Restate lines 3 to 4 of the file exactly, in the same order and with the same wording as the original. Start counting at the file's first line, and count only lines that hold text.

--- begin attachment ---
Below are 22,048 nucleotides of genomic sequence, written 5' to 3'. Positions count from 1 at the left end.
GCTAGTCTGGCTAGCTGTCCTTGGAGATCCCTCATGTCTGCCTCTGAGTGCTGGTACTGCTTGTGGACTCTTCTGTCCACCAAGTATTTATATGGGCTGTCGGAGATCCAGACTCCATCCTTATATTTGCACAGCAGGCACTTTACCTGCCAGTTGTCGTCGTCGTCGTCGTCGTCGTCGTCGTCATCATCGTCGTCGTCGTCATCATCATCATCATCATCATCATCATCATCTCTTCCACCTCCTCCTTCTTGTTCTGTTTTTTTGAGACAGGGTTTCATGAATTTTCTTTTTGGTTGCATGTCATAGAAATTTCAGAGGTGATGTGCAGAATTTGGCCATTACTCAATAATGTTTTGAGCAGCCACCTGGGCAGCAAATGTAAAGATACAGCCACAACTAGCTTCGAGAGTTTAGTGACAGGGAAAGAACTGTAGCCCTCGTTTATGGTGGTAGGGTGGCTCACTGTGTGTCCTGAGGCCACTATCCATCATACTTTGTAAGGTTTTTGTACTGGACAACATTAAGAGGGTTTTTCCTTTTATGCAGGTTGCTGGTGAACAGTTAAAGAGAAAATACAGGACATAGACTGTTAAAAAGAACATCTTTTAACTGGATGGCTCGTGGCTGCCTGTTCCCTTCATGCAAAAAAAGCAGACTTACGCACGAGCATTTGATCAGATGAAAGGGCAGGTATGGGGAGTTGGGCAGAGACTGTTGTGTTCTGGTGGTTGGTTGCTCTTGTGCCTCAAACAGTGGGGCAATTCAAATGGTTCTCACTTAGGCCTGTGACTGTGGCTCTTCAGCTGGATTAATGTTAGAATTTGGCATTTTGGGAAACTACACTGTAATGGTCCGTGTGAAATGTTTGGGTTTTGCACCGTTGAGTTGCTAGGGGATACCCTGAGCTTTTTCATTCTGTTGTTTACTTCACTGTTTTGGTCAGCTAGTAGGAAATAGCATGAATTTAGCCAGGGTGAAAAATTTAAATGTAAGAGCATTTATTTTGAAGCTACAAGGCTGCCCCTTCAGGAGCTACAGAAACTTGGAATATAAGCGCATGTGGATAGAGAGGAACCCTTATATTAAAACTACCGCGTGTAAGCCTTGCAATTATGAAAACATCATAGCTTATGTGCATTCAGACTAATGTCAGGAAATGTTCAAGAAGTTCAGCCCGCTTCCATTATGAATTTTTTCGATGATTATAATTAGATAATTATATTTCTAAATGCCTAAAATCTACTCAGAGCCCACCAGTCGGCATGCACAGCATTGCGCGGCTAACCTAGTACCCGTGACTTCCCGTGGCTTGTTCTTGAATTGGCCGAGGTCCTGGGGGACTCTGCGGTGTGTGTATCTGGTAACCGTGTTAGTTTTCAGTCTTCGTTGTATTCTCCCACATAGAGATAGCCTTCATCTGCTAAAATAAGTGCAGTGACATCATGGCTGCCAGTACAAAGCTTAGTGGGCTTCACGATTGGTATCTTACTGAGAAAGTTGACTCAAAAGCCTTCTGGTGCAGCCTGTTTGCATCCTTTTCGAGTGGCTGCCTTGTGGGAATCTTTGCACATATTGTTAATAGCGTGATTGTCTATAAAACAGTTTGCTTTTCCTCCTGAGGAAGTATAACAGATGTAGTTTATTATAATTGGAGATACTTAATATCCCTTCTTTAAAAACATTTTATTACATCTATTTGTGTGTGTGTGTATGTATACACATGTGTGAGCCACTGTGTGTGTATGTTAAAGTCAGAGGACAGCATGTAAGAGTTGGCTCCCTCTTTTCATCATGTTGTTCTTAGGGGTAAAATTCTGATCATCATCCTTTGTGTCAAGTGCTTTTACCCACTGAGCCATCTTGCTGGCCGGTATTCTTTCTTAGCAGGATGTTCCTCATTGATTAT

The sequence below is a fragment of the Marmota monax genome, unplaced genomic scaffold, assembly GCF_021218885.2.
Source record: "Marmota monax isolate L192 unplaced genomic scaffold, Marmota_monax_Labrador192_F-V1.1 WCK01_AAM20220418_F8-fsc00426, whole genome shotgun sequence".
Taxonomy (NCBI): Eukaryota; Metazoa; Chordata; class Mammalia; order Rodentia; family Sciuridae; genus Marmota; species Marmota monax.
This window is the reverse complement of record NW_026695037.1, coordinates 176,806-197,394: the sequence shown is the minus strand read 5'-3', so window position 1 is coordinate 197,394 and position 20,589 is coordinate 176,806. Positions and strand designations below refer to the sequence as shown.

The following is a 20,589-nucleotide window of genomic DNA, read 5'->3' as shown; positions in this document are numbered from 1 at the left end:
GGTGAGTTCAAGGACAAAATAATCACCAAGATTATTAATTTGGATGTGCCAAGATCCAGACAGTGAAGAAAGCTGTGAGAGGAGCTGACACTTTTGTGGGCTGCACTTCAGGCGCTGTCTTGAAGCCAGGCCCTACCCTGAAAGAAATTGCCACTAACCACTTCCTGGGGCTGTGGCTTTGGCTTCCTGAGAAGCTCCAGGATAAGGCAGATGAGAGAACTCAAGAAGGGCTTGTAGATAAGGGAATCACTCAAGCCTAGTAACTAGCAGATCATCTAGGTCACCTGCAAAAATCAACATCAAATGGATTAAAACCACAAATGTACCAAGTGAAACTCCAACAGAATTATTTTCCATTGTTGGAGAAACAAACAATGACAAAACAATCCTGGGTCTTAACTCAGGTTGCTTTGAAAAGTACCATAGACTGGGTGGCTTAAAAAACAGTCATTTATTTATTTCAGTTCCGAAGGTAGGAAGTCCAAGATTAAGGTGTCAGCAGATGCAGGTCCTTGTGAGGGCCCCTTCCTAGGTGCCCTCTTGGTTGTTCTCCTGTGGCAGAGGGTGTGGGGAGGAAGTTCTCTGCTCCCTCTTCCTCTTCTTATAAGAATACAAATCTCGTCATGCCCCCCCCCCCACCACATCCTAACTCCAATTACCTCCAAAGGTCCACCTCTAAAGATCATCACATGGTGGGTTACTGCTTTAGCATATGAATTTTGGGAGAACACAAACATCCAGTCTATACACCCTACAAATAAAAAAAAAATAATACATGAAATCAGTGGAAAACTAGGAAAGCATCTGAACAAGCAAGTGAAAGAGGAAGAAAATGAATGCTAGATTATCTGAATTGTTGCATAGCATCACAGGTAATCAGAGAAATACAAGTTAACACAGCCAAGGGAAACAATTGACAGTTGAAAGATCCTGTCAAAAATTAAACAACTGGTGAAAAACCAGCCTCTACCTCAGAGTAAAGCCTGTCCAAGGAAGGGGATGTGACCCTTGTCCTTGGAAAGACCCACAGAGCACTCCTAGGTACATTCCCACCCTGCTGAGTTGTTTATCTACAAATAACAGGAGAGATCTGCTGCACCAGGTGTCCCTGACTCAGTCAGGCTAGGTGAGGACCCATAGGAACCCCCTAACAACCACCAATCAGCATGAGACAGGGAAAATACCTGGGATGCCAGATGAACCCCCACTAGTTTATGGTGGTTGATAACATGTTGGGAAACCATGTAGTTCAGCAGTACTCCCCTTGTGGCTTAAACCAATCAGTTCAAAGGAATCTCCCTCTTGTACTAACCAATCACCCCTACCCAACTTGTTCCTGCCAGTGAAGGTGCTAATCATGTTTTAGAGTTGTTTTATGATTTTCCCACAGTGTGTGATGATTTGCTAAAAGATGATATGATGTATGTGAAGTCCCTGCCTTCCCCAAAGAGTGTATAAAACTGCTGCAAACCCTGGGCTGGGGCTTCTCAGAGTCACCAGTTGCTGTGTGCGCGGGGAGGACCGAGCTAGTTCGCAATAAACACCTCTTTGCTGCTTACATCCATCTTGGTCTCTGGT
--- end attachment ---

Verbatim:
The sequence below is a fragment of the Marmota monax genome, unplaced genomic scaffold, assembly GCF_021218885.2.
Source record: "Marmota monax isolate L192 unplaced genomic scaffold, Marmota_monax_Labrador192_F-V1.1 WCK01_AAM20220418_F8-fsc00426, whole genome shotgun sequence".